Food and Drug Administration public workshop summary—development considerations of antifungal drugs to address unmet medical need
Yasinskaya Y, Bala S, Waack U, et al
6 April 2023
Access via Clinical Infectious Diseases
Antifungal development faces a unique set of challenges when compared with other pharmaceutical research, especially in the area of antifungals for severe, invasive, difficult-to-treat, or rare infections, such as those that affect transplant patients and patients with chronic lung diseases. This article summaries discussions involving academia, the pharmaceutical industry, patient groups, and government agencies held during a 2020 US Food and Drug Administration (FDA) workshop to improve the regulatory and clinical trial infrastructure necessary to develop antifungals for invasive fungal infections.
Who this is for
- Antifungal developers, including clinical trial coordinators
- Patient advocacy groups
Drawbacks of currently available antifungals
Immunocompromised people are significantly at risk of invasive fungal infections, and infections that are refractory or resistant to available therapies are not uncommon. The limited number of currently available antifungals does not adequately address the drug absorption and spectrum of activity needed for patients with difficult-to-treat infections. Additionally, available antifungals present safety concerns, such as the risk of toxicity and drug-drug interactions. The lack of oral formulations for two classes of antifungals—polyenes and echinocandins—may increase hospitalization time for patients who have to complete parenteral treatment.
The regulatory environment
Several programs exist through FDA, Japan’s Pharmaceuticals and Medical Devices Agency, the European Medicines Agency, and the US National Institute of Allergy and Infectious Diseases to encourage antifungal development, including, in the US, the Qualified Infectious Disease Product designation for drugs that address serious or life-threatening infections, the Tropical Disease Priority Review Voucher for diseases like cryptococcal meningitis, and the Limited Population Pathway for Antibacterial and Antifungal Drugs for patient populations with unmet medical needs.
Clinical trial design challenges
Clinical trials for new and combination antifungals for invasive fungal infections face significant challenges. Patient recruitment and the use of randomized controlled trials may be limited because of the rarity of invasive fungal infections and the difficulty in quickly and accurately diagnosing and determining susceptibility for invasive infections. Proof that a new antifungal is noninferior to existing therapies relies on endpoints such as microbiological cure and all-cause mortality, making noninferiority difficult to demonstrate for complex patients and for infections resistant or refractory to available treatments. Because issues surrounding the demonstration of a new drug as noninferior plague clinical trials so significantly, the authors argue for the necessity of a “trade-off between scientific rigor and trial feasibility.”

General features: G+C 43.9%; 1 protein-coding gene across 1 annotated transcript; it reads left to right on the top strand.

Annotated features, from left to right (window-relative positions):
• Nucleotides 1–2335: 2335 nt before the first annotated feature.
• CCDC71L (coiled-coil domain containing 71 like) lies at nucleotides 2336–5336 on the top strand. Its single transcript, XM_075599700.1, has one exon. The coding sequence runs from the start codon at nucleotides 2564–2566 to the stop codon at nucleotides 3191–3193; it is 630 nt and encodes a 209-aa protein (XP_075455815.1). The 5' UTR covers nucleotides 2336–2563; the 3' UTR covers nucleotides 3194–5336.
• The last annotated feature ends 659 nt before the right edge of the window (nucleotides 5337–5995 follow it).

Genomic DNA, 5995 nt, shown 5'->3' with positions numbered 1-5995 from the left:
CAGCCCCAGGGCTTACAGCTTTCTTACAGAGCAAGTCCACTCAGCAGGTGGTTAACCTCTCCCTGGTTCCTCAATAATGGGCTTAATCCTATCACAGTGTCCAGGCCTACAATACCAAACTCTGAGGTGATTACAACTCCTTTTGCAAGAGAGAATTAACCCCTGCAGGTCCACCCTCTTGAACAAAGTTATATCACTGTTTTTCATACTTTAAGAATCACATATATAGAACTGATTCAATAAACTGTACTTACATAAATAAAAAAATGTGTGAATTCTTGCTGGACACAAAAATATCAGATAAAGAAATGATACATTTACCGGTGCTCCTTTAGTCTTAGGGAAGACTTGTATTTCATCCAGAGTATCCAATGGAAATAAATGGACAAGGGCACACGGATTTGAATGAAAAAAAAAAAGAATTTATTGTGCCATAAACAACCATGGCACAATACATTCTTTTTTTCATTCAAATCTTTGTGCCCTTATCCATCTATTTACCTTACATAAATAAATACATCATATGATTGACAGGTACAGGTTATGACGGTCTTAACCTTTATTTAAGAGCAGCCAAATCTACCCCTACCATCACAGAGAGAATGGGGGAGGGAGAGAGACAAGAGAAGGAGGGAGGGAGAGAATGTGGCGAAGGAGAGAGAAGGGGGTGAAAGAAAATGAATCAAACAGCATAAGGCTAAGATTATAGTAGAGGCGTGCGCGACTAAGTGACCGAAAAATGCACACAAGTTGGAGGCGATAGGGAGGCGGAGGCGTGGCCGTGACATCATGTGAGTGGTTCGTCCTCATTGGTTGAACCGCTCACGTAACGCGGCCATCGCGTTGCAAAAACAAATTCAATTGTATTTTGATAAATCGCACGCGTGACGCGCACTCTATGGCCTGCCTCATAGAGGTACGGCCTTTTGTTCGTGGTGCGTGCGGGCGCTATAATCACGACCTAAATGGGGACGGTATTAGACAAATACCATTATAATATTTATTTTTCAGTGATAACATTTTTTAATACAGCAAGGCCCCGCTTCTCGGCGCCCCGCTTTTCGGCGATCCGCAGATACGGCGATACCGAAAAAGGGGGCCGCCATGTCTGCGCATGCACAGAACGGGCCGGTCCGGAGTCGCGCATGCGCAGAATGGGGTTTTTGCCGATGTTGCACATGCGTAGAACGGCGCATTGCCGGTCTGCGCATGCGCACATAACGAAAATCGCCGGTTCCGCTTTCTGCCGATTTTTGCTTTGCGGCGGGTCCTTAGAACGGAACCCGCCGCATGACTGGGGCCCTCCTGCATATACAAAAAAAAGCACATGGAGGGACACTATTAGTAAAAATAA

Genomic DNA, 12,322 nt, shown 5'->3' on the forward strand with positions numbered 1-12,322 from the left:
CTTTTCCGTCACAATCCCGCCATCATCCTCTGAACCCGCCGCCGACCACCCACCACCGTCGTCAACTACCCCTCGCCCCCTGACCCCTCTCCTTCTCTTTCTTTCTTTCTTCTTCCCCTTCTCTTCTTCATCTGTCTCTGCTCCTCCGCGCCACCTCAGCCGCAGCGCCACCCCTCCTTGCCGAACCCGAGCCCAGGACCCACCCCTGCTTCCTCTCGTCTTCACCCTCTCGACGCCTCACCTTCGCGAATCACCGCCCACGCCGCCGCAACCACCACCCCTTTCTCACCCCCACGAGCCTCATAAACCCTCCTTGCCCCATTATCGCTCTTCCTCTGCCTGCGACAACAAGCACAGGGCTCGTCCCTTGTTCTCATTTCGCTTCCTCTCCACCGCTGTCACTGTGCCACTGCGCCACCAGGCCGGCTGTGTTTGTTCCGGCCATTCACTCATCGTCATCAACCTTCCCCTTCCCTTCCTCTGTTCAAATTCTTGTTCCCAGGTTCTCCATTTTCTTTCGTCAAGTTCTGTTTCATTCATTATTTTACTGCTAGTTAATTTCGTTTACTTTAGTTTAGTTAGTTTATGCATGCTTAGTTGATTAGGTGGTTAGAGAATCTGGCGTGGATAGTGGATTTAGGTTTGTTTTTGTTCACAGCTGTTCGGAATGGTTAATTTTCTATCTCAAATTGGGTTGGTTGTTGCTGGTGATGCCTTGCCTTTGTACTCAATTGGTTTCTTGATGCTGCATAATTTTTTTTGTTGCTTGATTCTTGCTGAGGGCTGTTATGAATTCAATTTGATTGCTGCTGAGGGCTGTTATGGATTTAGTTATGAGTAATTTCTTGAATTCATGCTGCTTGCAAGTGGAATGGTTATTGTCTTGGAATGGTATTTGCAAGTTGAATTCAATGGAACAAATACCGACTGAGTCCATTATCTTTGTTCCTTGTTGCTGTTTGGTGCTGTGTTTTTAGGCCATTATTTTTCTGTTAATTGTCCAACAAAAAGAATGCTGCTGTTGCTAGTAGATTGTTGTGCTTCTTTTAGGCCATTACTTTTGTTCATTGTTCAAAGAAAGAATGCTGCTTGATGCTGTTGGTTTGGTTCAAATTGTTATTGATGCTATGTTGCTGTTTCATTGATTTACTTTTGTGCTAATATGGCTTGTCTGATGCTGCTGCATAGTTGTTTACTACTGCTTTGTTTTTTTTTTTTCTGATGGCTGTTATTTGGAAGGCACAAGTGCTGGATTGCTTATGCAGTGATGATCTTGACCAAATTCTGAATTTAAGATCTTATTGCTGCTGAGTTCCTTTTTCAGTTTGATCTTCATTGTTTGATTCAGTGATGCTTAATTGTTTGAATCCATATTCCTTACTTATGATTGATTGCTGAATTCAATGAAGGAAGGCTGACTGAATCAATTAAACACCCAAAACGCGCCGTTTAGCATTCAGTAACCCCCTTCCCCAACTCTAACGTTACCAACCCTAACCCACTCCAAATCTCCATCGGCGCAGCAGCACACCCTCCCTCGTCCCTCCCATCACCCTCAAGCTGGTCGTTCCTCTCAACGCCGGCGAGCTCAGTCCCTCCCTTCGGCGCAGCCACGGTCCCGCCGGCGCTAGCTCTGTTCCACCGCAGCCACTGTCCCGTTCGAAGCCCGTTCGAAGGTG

Industry case studies. The workshop included speakers from Astellas Pharma and F2G Ltd., who spoke about their experiences in attempting to design and run trials for new antifungals. Cresemba (Astellas Pharma) was tested as a treatment for invasive aspergillosis, invasive candidiasis, and mucormycosis in 44 trials over 13 years, ultimately failing to show noninferiority to caspofungin. Trials for Olorofim (F2G Ltd.), which represents a new class of antifungals, have had to deal with challenges related to measuring the drug’s performance in patients who do not respond to existing therapies.
Antifungal trials for children. Studying new antifungals in children, infants, and premature neonates also represents a challenging area. Because children with invasive fungal infections experience different symptoms, disease course, and drug metabolism compared with adults, antifungal performance in adults cannot be extrapolated to children. Pharmacokinetic and pharmacodynamic data on antifungal performance in children are limited, making it hard to recruit patients and evaluate the safety and efficacy of a new treatment.
Recommendations for improvement
Clinical trial design. Given the difficulty in recruiting an adequate number of participants for clinical trials, regulators may wish to consider accepting smaller-than-usual trials for drugs that address an unmet need or allow coordinators to use pharmacokinetic and pharmacodynamic data from other trials and animal models, especially as outside data, animal models, and clinical trial networks may further an understanding of safe and efficacious dosing in children and infants. Smaller trial sizes may also aid in developing new therapies for Candida auris and other rarer, but life-threatening, fungal pathogens. A greater availability of nonculture-based diagnostic, susceptibility, and biomarker tests will also help to improve clinical trial design and patient recruitment.
Alternative endpoints. Trials for invasive fungal infections in complex and often immunocompromised patients should consider using endpoints other than all-cause mortality and microbiologic cure, with the authors saying that attributable mortality might make more sense as an endpoint and that, for some rare fungal infections, “stable disease” should be considered a successful outcome.